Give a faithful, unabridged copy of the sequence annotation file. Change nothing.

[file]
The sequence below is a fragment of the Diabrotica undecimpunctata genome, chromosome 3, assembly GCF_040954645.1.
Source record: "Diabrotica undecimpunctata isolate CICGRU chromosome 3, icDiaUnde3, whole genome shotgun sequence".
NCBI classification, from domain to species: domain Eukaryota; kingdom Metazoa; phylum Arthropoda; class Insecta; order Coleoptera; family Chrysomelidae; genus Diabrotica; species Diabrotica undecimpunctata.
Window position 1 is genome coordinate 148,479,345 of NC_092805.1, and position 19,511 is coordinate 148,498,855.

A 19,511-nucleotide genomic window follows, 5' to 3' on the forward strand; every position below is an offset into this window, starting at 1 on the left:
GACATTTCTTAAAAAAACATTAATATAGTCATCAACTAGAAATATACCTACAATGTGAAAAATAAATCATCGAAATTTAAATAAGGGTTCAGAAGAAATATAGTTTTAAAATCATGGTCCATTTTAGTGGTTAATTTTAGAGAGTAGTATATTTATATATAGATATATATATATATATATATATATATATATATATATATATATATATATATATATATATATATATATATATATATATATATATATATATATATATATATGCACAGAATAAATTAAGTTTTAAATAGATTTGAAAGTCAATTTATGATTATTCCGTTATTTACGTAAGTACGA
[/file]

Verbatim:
The sequence below is a fragment of the Diabrotica undecimpunctata genome, chromosome 3, assembly GCF_040954645.1.
Source record: "Diabrotica undecimpunctata isolate CICGRU chromosome 3, icDiaUnde3, whole genome shotgun sequence".
NCBI classification, from domain to species: domain Eukaryota; kingdom Metazoa; phylum Arthropoda; class Insecta; order Coleoptera; family Chrysomelidae; genus Diabrotica; species Diabrotica undecimpunctata.
Window position 1 is genome coordinate 148,479,345 of NC_092805.1, and position 19,511 is coordinate 148,498,855.

A 19,511-nucleotide genomic window follows, 5' to 3' on the forward strand; every position below is an offset into this window, starting at 1 on the left:
GACATTTCTTAAAAAAACATTAATATAGTCATCAACTAGAAATATACCTACAATGTGAAAAATAAATCATCGAAATTTAAATAAGGGTTCAGAAGAAATATAGTTTTAAAATCATGGTCCATTTTAGTGGTTAATTTTAGAGAGTAGTATATTTATATATAGATATATATATATATATATATATATATATATATATATATATATATATATATATATATATATATATATATATATATATATATATATATATATATATATATGCACAGAATAAATTAAGTTTTAAATAGATTTGAAAGTCAATTTATGATTATTCCGTTATTTACGTAAGTACGA